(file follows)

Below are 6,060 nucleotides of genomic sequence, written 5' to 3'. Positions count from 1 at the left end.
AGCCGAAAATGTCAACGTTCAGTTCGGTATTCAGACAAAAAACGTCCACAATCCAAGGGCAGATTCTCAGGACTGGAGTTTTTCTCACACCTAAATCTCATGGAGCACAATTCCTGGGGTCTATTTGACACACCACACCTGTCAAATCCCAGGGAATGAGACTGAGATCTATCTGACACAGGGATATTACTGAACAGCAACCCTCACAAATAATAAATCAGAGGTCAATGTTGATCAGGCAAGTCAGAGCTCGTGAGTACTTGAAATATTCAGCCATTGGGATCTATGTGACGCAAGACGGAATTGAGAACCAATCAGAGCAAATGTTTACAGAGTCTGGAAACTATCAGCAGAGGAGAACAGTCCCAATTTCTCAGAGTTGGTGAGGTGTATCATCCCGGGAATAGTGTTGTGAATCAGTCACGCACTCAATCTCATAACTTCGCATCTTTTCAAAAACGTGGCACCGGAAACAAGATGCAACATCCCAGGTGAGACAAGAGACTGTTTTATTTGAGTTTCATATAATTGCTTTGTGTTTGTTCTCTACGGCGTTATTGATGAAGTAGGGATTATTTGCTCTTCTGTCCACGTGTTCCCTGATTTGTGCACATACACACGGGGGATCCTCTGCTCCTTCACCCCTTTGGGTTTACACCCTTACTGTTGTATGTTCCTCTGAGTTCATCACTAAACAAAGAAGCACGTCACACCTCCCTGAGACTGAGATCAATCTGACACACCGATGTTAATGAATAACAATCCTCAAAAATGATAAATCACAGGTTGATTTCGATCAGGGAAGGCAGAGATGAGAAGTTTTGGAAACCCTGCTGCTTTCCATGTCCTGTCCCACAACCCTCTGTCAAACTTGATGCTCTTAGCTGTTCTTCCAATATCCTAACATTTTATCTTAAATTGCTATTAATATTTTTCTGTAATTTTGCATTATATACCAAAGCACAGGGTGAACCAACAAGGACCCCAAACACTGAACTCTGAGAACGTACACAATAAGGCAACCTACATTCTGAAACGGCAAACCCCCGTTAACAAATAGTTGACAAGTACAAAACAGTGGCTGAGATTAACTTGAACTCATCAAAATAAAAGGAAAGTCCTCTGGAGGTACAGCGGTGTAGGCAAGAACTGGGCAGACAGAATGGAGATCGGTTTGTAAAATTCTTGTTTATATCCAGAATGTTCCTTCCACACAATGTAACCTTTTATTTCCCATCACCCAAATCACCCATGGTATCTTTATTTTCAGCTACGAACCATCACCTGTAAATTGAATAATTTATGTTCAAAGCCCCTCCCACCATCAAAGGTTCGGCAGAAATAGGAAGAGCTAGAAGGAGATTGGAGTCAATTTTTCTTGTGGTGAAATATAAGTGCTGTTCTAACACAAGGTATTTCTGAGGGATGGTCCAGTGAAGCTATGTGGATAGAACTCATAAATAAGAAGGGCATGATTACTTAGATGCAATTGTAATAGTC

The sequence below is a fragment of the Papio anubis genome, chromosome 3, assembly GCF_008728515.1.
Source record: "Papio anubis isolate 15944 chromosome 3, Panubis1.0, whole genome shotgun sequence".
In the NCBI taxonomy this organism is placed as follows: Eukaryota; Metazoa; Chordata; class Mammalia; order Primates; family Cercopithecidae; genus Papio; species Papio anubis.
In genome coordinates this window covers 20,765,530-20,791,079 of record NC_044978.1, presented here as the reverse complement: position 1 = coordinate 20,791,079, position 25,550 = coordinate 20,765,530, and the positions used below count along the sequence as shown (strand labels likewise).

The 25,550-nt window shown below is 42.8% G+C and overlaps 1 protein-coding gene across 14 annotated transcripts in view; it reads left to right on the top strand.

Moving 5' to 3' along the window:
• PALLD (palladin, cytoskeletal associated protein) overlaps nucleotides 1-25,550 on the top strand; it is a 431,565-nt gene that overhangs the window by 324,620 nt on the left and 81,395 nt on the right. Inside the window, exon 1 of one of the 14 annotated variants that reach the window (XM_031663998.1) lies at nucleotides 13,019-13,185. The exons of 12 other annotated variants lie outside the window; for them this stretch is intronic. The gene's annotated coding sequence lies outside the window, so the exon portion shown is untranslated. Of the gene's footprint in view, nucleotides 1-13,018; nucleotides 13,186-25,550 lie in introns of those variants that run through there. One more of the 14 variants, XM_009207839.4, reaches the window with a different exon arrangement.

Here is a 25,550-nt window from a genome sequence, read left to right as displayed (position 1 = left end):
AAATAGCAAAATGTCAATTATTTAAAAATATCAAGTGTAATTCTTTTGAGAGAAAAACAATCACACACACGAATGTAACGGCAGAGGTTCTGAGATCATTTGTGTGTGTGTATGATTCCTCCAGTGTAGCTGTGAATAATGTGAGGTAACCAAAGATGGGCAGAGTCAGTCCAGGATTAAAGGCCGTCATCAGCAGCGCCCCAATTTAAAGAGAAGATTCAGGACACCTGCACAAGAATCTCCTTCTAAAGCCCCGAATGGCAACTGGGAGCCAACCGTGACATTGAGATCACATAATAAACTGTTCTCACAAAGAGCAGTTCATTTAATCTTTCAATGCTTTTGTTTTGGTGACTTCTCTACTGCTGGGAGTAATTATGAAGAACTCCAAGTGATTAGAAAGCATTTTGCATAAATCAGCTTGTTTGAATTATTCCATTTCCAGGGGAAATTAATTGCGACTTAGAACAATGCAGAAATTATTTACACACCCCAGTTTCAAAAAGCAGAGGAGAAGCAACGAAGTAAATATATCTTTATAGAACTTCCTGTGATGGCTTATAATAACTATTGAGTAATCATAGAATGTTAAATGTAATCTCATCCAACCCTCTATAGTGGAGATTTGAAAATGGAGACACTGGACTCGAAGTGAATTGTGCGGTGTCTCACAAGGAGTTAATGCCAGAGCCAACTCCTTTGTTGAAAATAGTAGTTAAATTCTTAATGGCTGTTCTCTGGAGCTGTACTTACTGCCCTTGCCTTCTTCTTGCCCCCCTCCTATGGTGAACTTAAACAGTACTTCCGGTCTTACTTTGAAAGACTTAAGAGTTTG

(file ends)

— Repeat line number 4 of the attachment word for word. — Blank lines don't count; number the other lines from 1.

Source record: "Papio anubis isolate 15944 chromosome 3, Panubis1.0, whole genome shotgun sequence".